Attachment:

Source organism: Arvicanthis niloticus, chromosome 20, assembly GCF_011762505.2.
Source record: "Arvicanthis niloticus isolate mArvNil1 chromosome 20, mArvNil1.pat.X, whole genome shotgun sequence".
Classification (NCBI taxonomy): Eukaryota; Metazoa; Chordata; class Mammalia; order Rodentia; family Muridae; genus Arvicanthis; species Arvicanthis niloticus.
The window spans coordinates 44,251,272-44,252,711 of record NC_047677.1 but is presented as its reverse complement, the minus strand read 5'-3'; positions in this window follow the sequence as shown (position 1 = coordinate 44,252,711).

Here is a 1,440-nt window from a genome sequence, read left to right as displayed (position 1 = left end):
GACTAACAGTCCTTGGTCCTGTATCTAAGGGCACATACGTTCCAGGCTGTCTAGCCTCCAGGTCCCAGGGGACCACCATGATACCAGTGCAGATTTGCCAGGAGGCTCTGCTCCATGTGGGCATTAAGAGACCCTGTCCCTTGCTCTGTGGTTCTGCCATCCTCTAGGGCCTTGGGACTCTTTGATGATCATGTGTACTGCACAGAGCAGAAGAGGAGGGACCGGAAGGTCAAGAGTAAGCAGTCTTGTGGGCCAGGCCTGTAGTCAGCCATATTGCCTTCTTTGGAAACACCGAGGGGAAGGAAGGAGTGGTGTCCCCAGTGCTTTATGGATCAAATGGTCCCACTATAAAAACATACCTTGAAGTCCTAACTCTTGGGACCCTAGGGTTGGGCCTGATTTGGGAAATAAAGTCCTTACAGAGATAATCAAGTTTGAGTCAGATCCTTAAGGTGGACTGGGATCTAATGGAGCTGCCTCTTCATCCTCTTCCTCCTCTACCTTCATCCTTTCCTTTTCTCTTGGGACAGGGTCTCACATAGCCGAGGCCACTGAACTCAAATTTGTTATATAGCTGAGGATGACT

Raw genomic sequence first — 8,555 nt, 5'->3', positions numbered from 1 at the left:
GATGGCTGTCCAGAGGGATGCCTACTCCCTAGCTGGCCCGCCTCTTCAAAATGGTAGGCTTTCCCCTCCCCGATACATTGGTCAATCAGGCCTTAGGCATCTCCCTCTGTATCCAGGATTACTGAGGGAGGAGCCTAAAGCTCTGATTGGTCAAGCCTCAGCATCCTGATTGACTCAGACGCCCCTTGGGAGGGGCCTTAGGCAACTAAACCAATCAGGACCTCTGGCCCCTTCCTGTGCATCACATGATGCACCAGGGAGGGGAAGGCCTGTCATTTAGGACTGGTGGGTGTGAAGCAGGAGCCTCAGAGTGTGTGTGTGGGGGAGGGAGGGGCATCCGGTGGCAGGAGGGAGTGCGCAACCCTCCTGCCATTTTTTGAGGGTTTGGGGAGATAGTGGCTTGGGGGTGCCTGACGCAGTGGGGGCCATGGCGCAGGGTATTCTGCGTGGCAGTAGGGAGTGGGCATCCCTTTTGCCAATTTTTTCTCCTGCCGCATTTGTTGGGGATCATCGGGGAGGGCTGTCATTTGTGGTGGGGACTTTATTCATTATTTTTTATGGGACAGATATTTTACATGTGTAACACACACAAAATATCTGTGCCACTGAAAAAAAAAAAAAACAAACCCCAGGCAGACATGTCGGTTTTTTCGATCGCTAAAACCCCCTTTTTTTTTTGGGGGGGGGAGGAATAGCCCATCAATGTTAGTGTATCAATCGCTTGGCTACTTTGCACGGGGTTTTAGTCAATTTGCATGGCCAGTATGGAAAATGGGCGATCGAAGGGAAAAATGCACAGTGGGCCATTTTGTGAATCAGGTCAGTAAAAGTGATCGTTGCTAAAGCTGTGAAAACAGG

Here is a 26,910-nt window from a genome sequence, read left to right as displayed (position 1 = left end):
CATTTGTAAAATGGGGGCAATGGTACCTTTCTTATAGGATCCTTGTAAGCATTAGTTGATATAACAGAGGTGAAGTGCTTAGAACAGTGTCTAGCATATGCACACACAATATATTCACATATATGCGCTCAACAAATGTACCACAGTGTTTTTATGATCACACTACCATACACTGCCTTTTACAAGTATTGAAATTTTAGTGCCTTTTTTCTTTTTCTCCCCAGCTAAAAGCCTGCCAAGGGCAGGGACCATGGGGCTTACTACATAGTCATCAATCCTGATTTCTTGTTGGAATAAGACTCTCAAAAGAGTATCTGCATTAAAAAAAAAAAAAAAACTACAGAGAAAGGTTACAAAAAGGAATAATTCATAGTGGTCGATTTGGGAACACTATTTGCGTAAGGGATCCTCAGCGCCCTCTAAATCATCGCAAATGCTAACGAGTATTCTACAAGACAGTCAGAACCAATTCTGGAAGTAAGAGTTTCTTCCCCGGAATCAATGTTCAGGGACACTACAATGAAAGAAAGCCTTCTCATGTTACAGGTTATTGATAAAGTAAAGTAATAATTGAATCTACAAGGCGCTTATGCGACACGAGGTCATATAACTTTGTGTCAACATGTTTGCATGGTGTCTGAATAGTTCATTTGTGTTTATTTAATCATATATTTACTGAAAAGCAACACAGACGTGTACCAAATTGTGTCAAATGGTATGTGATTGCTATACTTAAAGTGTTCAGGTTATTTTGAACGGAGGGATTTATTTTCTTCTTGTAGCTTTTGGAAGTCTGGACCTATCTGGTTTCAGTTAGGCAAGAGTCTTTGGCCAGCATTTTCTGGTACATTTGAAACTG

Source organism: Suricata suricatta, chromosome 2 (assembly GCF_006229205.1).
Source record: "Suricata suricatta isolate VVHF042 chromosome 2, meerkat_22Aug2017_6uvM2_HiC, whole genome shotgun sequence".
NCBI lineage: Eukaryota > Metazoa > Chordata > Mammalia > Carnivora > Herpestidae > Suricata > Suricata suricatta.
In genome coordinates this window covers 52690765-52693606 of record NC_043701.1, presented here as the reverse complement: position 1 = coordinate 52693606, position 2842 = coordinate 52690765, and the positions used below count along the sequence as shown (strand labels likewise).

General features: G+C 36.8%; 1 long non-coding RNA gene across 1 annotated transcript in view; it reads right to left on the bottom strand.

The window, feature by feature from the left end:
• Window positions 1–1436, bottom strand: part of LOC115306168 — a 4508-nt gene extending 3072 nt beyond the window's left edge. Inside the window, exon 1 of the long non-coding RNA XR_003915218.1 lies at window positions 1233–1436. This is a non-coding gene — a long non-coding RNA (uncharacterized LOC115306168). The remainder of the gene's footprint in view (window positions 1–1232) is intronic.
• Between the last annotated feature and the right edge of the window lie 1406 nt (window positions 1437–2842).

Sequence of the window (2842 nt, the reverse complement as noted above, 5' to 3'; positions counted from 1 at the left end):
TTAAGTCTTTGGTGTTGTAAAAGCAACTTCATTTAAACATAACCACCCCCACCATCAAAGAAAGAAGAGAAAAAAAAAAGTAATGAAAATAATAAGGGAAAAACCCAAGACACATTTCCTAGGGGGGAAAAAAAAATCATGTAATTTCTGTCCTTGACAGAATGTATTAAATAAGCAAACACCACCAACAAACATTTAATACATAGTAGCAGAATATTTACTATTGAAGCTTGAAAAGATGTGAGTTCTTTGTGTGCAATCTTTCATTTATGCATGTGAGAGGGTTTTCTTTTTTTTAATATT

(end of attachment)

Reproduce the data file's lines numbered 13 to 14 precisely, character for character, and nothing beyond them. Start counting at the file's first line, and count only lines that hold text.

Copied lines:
NCBI lineage: Eukaryota > Metazoa > Chordata > Mammalia > Carnivora > Herpestidae > Suricata > Suricata suricatta.
In genome coordinates this window covers 52690765-52693606 of record NC_043701.1, presented here as the reverse complement: position 1 = coordinate 52693606, position 2842 = coordinate 52690765, and the positions used below count along the sequence as shown (strand labels likewise).